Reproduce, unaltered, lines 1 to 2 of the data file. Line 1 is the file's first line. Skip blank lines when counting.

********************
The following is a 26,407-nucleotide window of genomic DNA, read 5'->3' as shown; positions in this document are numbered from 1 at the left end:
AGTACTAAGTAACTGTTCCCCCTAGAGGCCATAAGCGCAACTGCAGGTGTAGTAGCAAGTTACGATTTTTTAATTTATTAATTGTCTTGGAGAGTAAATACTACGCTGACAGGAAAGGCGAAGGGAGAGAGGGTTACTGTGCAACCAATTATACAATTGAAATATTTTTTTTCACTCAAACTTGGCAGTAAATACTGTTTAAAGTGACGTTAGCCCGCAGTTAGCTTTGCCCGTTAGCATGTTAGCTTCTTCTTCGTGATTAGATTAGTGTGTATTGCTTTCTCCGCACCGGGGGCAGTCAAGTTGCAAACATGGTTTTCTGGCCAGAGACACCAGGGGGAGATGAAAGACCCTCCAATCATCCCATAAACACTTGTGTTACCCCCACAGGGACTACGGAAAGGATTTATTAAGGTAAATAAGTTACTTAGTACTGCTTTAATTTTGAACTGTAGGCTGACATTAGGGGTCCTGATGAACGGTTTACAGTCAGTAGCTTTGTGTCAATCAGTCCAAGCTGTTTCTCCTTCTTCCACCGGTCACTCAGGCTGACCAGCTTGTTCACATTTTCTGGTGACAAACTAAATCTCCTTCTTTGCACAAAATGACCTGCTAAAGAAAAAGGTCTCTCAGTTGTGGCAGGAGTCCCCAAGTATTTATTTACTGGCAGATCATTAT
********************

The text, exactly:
The following is a 26,407-nucleotide window of genomic DNA, read 5'->3' as shown; positions in this document are numbered from 1 at the left end:
AGTACTAAGTAACTGTTCCCCCTAGAGGCCATAAGCGCAACTGCAGGTGTAGTAGCAAGTTACGATTTTTTAATTTATTAATTGTCTTGGAGAGTAAATACTACGCTGACAGGAAAGGCGAAGGGAGAGAGGGTTACTGTGCAACCAATTATACAATTGAAATATTTTTTTTCACTCAAACTTGGCAGTAAATACTGTTTAAAGTGACGTTAGCCCGCAGTTAGCTTTGCCCGTTAGCATGTTAGCTTCTTCTTCGTGATTAGATTAGTGTGTATTGCTTTCTCCGCACCGGGGGCAGTCAAGTTGCAAACATGGTTTTCTGGCCAGAGACACCAGGGGGAGATGAAAGACCCTCCAATCATCCCATAAACACTTGTGTTACCCCCACAGGGACTACGGAAAGGATTTATTAAGGTAAATAAGTTACTTAGTACTGCTTTAATTTTGAACTGTAGGCTGACATTAGGGGTCCTGATGAACGGTTTACAGTCAGTAGCTTTGTGTCAATCAGTCCAAGCTGTTTCTCCTTCTTCCACCGGTCACTCAGGCTGACCAGCTTGTTCACATTTTCTGGTGACAAACTAAATCTCCTTCTTTGCACAAAATGACCTGCTAAAGAAAAAGGTCTCTCAGTTGTGGCAGGAGTCCCCAAGTATTTATTTACTGGCAGATCATTAT